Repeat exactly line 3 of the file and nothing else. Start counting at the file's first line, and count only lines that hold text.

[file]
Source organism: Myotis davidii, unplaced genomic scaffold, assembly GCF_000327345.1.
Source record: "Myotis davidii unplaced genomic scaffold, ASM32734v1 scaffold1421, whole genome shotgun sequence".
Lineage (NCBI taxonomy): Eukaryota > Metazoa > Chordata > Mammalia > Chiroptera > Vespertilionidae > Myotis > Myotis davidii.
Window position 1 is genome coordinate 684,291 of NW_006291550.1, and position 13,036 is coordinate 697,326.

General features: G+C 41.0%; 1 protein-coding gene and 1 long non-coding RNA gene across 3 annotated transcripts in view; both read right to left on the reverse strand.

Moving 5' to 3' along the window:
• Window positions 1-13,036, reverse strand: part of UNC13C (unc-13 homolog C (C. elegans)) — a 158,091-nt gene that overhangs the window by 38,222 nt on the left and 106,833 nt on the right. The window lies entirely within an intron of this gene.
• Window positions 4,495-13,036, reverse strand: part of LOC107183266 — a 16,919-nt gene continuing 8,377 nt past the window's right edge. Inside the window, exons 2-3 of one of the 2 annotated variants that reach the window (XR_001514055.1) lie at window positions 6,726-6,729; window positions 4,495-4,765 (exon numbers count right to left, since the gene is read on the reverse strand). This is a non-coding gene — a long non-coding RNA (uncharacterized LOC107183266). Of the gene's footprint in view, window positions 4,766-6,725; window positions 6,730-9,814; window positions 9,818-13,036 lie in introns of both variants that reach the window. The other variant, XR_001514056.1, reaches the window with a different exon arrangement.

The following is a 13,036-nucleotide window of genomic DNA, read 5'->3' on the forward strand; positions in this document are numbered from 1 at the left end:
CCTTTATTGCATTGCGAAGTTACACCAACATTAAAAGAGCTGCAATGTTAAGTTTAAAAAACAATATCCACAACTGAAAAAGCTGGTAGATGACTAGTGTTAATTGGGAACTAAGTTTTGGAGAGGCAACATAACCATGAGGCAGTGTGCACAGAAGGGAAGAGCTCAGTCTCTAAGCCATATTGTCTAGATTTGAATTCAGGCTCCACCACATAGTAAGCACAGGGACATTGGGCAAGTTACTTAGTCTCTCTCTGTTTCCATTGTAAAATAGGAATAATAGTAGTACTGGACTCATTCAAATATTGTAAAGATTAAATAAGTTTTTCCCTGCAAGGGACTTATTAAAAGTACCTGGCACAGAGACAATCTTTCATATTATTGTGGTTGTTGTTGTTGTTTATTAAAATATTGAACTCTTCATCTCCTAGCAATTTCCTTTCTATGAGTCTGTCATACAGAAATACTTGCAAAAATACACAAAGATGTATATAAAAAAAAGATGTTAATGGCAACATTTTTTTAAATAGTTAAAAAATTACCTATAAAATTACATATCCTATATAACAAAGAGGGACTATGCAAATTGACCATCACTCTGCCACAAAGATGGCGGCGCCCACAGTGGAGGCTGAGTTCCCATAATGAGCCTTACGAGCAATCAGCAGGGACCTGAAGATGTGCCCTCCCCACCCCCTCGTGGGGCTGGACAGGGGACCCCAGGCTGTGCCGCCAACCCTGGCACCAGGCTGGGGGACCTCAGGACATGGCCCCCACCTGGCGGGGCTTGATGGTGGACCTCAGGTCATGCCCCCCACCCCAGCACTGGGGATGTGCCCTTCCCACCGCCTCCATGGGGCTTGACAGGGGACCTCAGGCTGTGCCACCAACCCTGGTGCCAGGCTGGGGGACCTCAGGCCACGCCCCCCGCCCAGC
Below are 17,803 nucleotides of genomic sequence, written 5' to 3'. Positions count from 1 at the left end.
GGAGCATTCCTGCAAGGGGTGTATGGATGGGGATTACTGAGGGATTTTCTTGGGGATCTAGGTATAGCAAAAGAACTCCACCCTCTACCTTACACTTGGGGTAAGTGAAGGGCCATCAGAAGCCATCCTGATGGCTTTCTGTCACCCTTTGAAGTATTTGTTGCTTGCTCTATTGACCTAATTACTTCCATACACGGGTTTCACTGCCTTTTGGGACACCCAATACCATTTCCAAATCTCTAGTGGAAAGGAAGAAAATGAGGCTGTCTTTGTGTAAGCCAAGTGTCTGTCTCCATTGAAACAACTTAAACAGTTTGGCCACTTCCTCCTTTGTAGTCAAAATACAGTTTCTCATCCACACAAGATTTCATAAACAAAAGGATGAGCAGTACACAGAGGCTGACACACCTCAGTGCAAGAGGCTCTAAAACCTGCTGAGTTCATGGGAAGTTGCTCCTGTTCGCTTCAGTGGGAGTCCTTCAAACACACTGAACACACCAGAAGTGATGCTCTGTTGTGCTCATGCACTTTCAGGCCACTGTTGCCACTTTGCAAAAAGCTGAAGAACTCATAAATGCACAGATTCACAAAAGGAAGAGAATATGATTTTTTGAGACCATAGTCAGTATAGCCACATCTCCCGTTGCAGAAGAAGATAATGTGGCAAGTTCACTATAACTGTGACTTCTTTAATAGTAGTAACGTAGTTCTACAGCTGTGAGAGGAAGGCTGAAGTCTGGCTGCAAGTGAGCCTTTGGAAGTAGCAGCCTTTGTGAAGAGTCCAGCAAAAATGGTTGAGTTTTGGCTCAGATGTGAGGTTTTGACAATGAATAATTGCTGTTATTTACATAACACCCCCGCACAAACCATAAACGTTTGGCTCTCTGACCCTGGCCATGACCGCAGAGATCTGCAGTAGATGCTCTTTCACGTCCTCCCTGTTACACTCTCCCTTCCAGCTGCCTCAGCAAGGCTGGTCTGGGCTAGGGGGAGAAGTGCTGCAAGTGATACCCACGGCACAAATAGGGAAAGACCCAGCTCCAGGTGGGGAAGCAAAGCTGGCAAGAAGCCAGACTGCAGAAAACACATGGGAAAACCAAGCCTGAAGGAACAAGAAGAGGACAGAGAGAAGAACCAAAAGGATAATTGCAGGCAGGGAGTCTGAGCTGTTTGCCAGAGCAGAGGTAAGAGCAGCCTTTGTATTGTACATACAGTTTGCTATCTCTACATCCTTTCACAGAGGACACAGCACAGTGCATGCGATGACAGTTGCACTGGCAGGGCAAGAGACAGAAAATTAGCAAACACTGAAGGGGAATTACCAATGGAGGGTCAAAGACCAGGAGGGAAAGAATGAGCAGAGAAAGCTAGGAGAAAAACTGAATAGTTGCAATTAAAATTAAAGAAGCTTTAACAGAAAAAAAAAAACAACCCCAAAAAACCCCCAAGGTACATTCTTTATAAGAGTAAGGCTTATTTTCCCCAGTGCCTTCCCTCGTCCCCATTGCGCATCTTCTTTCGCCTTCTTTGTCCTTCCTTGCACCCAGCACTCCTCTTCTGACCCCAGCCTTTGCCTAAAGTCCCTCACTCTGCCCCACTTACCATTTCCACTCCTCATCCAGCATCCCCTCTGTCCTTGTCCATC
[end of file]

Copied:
Lineage (NCBI taxonomy): Eukaryota > Metazoa > Chordata > Mammalia > Chiroptera > Vespertilionidae > Myotis > Myotis davidii.